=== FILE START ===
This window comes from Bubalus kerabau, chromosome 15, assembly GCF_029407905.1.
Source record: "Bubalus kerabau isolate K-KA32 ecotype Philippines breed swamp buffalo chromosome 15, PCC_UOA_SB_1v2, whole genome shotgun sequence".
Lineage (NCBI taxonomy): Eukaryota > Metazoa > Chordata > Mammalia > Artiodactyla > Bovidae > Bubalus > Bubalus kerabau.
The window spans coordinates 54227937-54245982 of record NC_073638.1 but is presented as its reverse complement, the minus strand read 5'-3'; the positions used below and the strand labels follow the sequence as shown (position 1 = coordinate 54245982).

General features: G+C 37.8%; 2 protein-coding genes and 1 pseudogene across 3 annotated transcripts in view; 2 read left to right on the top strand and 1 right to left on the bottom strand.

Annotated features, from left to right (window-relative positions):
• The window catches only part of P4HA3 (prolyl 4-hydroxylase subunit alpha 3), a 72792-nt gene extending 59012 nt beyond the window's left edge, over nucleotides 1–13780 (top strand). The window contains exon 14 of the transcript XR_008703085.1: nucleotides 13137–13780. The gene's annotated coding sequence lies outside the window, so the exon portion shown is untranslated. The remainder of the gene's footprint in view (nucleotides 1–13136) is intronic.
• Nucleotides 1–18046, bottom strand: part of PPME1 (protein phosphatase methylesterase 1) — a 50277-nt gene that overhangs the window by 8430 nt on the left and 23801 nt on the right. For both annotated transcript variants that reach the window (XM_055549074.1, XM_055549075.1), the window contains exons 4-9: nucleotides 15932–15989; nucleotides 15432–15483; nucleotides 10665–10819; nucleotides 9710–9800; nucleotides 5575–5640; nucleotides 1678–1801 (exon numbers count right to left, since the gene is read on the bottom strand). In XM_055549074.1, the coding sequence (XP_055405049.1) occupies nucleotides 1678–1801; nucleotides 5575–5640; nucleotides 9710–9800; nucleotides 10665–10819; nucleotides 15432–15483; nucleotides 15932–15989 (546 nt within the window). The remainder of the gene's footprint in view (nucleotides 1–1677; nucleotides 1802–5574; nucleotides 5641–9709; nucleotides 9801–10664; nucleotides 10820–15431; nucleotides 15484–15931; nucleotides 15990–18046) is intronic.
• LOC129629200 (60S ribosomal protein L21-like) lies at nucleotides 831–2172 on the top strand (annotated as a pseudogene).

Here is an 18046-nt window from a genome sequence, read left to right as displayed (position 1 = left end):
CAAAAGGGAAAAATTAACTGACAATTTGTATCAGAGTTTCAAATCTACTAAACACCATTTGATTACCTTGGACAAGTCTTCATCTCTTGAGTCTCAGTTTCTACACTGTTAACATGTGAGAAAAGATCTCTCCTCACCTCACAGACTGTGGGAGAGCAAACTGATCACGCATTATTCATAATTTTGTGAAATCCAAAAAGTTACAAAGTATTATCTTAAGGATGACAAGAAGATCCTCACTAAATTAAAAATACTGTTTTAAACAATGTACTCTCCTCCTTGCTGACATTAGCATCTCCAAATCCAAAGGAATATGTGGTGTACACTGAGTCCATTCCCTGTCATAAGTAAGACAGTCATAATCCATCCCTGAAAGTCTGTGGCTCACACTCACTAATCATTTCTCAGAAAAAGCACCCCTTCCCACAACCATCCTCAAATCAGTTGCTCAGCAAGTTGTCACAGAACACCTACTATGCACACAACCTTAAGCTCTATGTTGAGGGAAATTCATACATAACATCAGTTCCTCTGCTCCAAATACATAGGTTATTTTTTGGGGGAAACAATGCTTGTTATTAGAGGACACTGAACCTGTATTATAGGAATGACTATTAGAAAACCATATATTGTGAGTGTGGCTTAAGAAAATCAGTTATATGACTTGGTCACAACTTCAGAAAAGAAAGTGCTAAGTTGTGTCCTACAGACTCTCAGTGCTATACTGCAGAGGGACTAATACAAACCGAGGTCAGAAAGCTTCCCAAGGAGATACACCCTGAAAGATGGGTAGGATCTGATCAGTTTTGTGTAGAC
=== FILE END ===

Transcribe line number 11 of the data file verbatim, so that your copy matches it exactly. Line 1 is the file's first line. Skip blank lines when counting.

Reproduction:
CAAAAGGGAAAAATTAACTGACAATTTGTATCAGAGTTTCAAATCTACTAAACACCATTTGATTACCTTGGACAAGTCTTCATCTCTTGAGTCTCAGTTTCTACACTGTTAACATGTGAGAAAAGATCTCTCCTCACCTCACAGACTGTGGGAGAGCAAACTGATCACGCATTATTCATAATTTTGTGAAATCCAAAAAGTTACAAAGTATTATCTTAAGGATGACAAGAAGATCCTCACTAAATTAAAAATACTGTTTTAAACAATGTACTCTCCTCCTTGCTGACATTAGCATCTCCAAATCCAAAGGAATATGTGGTGTACACTGAGTCCATTCCCTGTCATAAGTAAGACAGTCATAATCCATCCCTGAAAGTCTGTGGCTCACACTCACTAATCATTTCTCAGAAAAAGCACCCCTTCCCACAACCATCCTCAAATCAGTTGCTCAGCAAGTTGTCACAGAACACCTACTATGCACACAACCTTAAGCTCTATGTTGAGGGAAATTCATACATAACATCAGTTCCTCTGCTCCAAATACATAGGTTATTTTTTGGGGGAAACAATGCTTGTTATTAGAGGACACTGAACCTGTATTATAGGAATGACTATTAGAAAACCATATATTGTGAGTGTGGCTTAAGAAAATCAGTTATATGACTTGGTCACAACTTCAGAAAAGAAAGTGCTAAGTTGTGTCCTACAGACTCTCAGTGCTATACTGCAGAGGGACTAATACAAACCGAGGTCAGAAAGCTTCCCAAGGAGATACACCCTGAAAGATGGGTAGGATCTGATCAGTTTTGTGTAGAC